Providing public education is a service
The virtue of education will be hit if the state decides what jobs students can take up
If a government offers subsidised education to its citizens, it isn't doing them a favour
It is strengthening the country by building an informed, sensitised and dutiful citizenry through creation of a rewarding social and human capital
It is the state which is obliged to ensure that quality education (primary, secondary and even higher education) is accessible, affordable and open to all
In Plato’s seminal work Republic, the discussion around the idea of justice invariable gets down to the question of education and its quality, where Socrates says that it is pointless to worry over specific laws, since proper education ensures lawful behaviour and poor education causes lawlessness. Scholar Fiona Wilson lays it out in the modern context when she says that the school is a site where children are taught to become citizens and are encouraged to establish a relationship with the nation-state.
Education is a public good, a fundamental right and an entitlement, which is not just imperative for a citizen’s self-development but also has positive externalities and spins-offs for society and is, thereby, instrumental in a nation’s development. Public education ensures a level playing field—for the economically as well as the socially backward sections —which is also enshrined in our Constitution, with the ideas of equity, inclusivity and social justice at its heart.
“The central aim of national education is to strengthen the powers of the human mind and evoke the will and the ability to use knowledge, character, and culture,’’ Sri Aurobindo has said.
So, if a government offers subsidised education to its citizens, it isn't doing them a favour. It is strengthening the country by building an informed, sensitised and dutiful citizenry through creation of a rewarding social and human capital and contributing to its skilled labour force.
It is, therefore, the state which is obliged to ensure that quality education (primary, secondary and even higher education) is accessible, affordable and open to all. The very act of the provision of public education then is the greatest public service.
Father of the Indian Constitution BR Ambedkar saw education as “the political path to emancipation, liberation and freedom from oppression’’.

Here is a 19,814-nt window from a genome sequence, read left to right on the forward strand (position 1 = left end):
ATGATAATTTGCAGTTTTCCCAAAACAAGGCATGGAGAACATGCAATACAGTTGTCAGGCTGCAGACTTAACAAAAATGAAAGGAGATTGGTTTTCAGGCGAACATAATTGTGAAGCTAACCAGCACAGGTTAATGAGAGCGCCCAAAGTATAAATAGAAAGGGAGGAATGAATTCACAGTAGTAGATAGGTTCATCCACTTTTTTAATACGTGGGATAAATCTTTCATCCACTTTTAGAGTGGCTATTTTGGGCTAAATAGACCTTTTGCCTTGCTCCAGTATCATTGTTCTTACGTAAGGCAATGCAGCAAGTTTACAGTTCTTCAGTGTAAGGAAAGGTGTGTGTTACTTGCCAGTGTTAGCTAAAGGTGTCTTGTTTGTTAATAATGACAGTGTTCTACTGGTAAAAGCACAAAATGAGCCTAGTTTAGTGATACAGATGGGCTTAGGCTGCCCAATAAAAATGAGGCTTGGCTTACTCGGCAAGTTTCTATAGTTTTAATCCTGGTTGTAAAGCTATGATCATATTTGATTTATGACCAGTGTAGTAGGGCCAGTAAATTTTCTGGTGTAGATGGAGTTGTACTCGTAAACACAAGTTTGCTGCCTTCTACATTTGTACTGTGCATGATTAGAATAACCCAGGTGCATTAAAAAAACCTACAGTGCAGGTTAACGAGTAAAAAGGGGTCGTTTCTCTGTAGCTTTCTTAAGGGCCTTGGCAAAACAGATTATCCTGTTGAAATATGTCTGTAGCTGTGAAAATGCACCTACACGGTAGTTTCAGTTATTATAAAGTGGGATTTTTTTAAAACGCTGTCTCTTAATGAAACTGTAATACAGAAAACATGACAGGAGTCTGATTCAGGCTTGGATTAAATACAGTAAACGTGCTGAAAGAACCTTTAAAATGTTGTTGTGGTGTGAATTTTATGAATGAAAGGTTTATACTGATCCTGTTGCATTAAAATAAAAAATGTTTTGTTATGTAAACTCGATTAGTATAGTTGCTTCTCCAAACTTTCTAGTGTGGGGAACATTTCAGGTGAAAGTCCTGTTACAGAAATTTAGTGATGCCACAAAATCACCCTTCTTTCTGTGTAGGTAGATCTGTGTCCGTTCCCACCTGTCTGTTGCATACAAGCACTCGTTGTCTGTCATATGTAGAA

Let us assume a scenario where there is no subsidised education. In the absence of government-run schools and institutions, more than 70% of Indians will have nowhere to go. Millions of parents struggling to make ends meet will be disincentivised to send their children to school following their inability to afford commoditised and privatised education. They would have to let their children succumb to ills of child labour, unemployment, crime, radicalisation and whatnot.
Now let us look at a popular belief that the recipients of public education must commit themselves to public service. Going back to Rousseau’s 1762 treatise The Social Contract, citizens are free because they forfeit the same number of rights and impose the same duties on all. Yet, the act of coercion by the state is seen as that of wielding illegitimate power, to which there is no rightful duty to submit.
The answer lies not in making public service compulsory, but to instil a set of values and virtues through education—irrespective of whether it is publicly or privately funded— that impassions the citizens to serve their country and the world in their own unique ways, through social, political, national, international or economic expressions of “public service”.
India’s philosopher-president Sarvepalli Radhakrishnan professed this view when he said, “The students should not only be intellectually competent and technically skilled but also civilized in their emotions and refined in their purpose because their worth as members of society desires for devotion to a great cause”.
The task of inculcating morality and normativity in society finds its entry point into a pupil through education. For Vivekananda, at a more self-reflexive level, education was the manifestation of perfection that was already in man. “The larger and nobler aim of education would be ‘life-building, man-making, character-making and assimilation of ideas’,” he said.
One must establish links between education and society; acknowledge how it is not an apolitical exercise and is laden with diverse ideological underpinnings and unequal power relations.
Nobel laureate Rabindranath Tagore summed it well when he said, “Modern education is relevant only to turning out clerks, lawyers, doctors, magistrates and policemen... It has not reached the farmer, the oil grinder, or the potter.’’
Mahatma Gandhi favoured a more rounded approach. “Boys and girls should be encouraged to value manual labour. In fact, carpentry, spinning and other crafts may be used as a means of stimulating the intellect”. He wanted students across social backgrounds to experience the work largely undertaken by the weaker sections of society, seeing in it the potential for social transformation.
One of the biggest virtues of education–unfettered and unconditional growth of an individual–is likely to get hindered if the state or society were to decide the occupation a student should take up after receiving public (or private) education.
Thus, the project of education is necessarily a political one, which must inherently aim at instilling values of justice, personal freedoms as well as that what we call “public service”, not as a necessary condition, but as a natural outcome.
(Akriti Bhatia is a PhD research scholar at the department of sociology, Delhi School of Economics)
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